Untracked calls

In 2014 and 2015, a total of 111,245 answered calls did not generate reports that were identified or tracked in any way.

“That’s one-third of all the calls that came into ChildLine over those two years,” DePasquale said.

DHS told auditors that these were calls that provided no information or concerns regarding a child. However, because DHS does not track all calls, it could provide no documentation to support that assertion.

“Again, any single one of these calls could have been a report of child abuse or neglect that left a child in a dangerous situation,” DePasquale said. “DHS must immediately begin tracking all calls and find solutions to handle those that are not directly related to reports of child abuse or neglect.”

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Lack of monitoring

ChildLine does not have a policy in place for monitoring caseworkers’ calls, auditors found.

Before 2014, caseworkers were monitored on a daily, weekly, biweekly, or monthly basis, but as call volumes increased in 2014 and 2015, supervisors had to help process referrals, so monitoring switched to an “as-needed basis.”

This change resulted in only 7 calls — out of 146,367 calls — being monitored in 2015 and only 49 calls — out of 158,131 — being monitored in 2014.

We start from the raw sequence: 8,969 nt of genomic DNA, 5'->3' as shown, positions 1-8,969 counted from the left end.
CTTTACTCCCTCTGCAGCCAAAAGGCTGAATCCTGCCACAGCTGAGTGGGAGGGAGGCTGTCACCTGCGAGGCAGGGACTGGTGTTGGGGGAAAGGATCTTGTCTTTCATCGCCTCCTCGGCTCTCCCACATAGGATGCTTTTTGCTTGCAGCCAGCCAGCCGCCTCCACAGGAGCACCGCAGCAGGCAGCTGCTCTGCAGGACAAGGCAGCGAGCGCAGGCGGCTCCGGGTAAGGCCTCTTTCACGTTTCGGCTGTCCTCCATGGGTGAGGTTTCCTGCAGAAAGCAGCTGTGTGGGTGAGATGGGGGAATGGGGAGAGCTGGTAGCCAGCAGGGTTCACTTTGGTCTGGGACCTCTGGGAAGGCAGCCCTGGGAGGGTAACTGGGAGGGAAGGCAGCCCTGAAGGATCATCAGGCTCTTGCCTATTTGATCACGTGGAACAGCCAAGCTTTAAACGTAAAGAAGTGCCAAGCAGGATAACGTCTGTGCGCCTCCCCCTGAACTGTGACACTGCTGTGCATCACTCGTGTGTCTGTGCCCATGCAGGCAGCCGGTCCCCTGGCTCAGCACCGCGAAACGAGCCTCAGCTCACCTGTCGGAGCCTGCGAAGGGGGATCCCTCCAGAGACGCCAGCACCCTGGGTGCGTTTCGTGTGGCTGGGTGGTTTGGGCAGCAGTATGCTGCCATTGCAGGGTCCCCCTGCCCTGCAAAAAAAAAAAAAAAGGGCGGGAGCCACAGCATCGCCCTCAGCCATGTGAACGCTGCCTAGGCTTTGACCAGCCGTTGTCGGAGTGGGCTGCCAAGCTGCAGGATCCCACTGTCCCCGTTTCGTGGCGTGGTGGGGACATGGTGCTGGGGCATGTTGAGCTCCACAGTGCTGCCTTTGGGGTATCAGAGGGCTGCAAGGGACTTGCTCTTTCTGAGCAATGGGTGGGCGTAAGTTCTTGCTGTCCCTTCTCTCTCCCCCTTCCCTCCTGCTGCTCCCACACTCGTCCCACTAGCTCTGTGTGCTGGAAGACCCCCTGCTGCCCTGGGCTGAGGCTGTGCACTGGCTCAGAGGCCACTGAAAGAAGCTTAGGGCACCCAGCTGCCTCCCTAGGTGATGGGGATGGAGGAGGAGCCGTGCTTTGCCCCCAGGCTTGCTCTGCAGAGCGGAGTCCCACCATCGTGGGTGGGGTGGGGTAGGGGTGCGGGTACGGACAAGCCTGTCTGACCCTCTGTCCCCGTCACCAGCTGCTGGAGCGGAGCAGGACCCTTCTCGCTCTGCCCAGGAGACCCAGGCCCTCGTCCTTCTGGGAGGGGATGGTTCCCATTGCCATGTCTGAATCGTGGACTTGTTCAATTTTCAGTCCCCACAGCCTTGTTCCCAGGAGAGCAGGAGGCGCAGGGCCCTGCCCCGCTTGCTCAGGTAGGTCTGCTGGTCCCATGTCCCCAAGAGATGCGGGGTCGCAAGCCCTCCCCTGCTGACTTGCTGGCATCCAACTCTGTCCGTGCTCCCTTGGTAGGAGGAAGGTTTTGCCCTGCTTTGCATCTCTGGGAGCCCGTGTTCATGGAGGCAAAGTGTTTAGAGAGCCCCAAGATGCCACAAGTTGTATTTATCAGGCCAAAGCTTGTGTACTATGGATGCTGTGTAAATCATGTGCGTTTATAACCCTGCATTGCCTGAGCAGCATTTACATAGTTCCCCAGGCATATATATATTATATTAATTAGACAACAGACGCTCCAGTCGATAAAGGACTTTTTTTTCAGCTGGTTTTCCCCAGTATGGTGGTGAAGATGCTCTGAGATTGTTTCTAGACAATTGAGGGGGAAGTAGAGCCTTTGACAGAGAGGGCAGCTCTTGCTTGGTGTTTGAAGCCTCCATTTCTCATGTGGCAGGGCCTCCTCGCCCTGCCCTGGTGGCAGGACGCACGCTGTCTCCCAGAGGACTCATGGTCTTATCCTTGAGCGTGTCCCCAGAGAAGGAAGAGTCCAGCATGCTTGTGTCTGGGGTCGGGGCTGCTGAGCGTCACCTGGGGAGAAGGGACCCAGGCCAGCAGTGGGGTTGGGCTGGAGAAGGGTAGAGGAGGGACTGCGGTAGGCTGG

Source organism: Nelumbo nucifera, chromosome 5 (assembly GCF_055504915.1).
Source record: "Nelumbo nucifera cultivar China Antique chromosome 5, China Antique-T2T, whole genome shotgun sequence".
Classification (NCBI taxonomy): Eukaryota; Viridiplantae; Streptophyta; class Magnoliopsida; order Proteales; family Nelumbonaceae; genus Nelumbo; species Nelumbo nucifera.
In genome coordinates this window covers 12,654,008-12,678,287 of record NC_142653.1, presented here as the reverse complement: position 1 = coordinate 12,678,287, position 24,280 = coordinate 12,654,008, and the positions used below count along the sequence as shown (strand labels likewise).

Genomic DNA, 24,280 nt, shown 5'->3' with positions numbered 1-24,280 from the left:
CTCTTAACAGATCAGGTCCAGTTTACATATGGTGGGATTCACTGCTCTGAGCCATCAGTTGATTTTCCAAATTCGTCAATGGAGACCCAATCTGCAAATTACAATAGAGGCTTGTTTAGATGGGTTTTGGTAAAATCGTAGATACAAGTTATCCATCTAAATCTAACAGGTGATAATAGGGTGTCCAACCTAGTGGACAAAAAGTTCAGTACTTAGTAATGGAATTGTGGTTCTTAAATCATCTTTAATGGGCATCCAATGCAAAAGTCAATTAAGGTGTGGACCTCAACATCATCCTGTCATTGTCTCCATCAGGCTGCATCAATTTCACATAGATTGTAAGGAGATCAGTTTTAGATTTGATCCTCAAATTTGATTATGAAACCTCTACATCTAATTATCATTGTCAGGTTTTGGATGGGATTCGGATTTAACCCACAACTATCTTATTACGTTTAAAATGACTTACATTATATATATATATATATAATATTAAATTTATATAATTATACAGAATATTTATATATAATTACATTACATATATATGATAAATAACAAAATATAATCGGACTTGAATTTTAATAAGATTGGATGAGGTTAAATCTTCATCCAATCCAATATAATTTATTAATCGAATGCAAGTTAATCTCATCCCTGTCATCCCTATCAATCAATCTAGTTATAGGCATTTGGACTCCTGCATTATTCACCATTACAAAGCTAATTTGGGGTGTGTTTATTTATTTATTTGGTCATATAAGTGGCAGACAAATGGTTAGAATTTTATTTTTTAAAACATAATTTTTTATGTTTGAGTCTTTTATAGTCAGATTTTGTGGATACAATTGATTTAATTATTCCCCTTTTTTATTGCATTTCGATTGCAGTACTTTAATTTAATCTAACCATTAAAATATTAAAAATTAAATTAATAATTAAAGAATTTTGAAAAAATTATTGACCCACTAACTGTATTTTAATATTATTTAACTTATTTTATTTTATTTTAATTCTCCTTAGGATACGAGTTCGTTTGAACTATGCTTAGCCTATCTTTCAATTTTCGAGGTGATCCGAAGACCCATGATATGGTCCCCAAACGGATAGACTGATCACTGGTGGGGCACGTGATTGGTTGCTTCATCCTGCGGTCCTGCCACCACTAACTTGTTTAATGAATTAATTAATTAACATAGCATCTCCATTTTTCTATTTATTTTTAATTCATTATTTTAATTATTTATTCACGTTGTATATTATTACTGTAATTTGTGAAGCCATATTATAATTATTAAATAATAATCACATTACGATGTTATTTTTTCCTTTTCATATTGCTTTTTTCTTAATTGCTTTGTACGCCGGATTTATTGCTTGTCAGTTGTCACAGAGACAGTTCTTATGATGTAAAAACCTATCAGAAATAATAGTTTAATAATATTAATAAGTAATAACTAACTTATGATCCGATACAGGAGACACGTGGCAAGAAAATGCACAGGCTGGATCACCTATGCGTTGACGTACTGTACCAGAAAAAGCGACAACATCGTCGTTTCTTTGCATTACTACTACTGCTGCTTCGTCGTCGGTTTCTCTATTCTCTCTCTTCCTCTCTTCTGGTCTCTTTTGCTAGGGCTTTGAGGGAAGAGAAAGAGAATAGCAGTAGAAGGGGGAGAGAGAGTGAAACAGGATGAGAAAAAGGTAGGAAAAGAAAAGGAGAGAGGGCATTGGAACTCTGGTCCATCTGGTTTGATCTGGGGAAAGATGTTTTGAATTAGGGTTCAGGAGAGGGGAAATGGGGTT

“With virtually zero monitoring, we have no idea if caseworkers properly handled calls,” DePasquale said. “Given the new laws and regulations, monitoring should have increased.

“In addition, this means that, for the 111,000 calls that did not end in a referral somewhere, we have no record of the reason for the call and no one monitoring the caseworkers’ decisions not to make referrals.”

Inadequate staffing

At no point in 2015 was ChildLine adequately staffed, auditors found. They also discovered that DHS does not determine minimum staffing levels based on the expected volume of calls; instead, levels were based on staff availability and the desire to keep overtime limited.

“It’s time for DHS to immediately hire enough caseworkers to handle ChildLine’s call volume,” DePasquale said. “It is imperative that trained professionals be available and ready to answer the public’s calls.”

DHS has struggled to establish and maintain a full complement of caseworkers, auditors found.

“Lawmakers voted for this legislation but did not provide the funding necessary to effectively enforce it, while DHS should have been unrelenting in its demand for adequate resources,” DePasquale said, acknowledging that DHS has made some progress in hiring more caseworkers.

“I am pleased that since the start of our audit, DHS has been working to address staffing needs, but they need to act more quickly. We are talking about the health and well-being of children, which means there is no acceptable excuse for not handling every single call in a timely, efficient manner.”

The audit of ChildLine continues, and the final report is expected by the end of the year. The ChildLine Interim Report of Significant Matters is available online at: